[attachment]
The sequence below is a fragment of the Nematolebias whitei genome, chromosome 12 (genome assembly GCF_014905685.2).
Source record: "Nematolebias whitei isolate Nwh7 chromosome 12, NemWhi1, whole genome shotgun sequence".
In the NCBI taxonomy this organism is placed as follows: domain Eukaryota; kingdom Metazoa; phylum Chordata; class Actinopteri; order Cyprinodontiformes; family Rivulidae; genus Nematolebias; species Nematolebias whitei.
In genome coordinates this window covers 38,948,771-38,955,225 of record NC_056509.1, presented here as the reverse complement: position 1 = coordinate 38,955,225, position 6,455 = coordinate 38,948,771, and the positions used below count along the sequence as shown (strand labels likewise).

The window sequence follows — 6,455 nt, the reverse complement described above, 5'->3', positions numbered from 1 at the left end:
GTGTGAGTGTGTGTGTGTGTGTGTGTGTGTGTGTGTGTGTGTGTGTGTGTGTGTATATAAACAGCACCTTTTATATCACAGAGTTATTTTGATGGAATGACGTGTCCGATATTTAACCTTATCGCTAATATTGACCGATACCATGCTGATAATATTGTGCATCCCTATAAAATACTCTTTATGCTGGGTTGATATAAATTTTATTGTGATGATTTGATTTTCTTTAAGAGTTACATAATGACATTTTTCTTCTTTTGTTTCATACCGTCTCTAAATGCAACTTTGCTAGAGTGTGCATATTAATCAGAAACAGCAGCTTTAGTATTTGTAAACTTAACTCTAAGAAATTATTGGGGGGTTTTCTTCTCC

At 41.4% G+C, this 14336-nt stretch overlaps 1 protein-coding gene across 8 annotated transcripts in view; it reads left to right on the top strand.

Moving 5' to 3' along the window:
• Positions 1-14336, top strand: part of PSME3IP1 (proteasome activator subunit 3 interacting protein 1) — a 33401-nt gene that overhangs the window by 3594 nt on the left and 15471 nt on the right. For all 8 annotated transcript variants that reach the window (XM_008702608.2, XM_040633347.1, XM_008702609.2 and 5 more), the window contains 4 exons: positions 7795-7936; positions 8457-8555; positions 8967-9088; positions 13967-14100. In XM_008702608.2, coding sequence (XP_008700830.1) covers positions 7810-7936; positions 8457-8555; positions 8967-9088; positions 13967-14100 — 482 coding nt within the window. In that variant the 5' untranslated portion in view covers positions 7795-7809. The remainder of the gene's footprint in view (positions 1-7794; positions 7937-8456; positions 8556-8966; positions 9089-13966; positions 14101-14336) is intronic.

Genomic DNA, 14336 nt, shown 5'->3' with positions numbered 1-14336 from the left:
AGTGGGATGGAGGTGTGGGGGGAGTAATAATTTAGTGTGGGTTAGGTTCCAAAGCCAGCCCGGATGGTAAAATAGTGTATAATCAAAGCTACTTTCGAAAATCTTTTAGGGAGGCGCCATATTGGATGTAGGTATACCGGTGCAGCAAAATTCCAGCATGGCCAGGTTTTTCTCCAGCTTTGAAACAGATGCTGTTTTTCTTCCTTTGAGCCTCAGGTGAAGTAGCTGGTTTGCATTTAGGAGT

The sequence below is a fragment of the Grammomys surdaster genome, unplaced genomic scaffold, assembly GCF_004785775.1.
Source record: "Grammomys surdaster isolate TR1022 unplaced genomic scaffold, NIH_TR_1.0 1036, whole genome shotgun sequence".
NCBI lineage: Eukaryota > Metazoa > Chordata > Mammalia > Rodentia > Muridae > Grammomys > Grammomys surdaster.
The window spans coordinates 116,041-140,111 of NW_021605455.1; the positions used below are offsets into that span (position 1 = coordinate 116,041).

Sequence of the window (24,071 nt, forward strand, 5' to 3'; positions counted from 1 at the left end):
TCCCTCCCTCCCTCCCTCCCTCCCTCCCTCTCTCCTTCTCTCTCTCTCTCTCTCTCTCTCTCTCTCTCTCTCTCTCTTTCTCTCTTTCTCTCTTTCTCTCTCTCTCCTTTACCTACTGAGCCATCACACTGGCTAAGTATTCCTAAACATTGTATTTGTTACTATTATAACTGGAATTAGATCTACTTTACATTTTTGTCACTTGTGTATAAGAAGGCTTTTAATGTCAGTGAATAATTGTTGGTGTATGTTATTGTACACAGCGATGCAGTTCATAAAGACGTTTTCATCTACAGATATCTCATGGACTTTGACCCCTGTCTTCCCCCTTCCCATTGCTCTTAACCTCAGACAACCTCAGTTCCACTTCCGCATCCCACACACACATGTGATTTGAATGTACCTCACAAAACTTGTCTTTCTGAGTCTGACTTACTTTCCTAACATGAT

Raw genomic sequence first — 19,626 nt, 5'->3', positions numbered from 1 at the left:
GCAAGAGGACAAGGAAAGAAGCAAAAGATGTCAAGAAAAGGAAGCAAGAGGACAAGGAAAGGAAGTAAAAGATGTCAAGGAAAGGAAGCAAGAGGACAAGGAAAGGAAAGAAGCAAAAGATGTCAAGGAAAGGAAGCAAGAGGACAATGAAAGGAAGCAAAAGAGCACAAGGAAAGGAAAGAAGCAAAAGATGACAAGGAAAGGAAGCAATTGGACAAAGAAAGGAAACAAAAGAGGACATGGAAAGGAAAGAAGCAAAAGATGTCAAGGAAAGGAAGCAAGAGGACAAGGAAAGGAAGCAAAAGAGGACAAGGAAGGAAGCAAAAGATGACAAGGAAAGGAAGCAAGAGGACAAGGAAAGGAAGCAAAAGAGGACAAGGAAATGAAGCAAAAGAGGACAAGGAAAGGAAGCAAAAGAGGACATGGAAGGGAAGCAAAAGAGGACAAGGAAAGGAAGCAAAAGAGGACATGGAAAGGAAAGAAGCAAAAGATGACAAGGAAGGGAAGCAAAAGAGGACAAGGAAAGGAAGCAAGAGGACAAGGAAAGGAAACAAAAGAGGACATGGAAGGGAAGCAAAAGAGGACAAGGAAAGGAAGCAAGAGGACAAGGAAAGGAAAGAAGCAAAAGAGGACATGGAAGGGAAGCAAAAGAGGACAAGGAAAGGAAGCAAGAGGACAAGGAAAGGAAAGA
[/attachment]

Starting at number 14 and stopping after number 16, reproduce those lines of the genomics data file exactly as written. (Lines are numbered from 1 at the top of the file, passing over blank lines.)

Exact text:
NCBI lineage: Eukaryota > Metazoa > Chordata > Mammalia > Rodentia > Muridae > Grammomys > Grammomys surdaster.
The window spans coordinates 116,041-140,111 of NW_021605455.1; the positions used below are offsets into that span (position 1 = coordinate 116,041).

Sequence of the window (24,071 nt, forward strand, 5' to 3'; positions counted from 1 at the left end):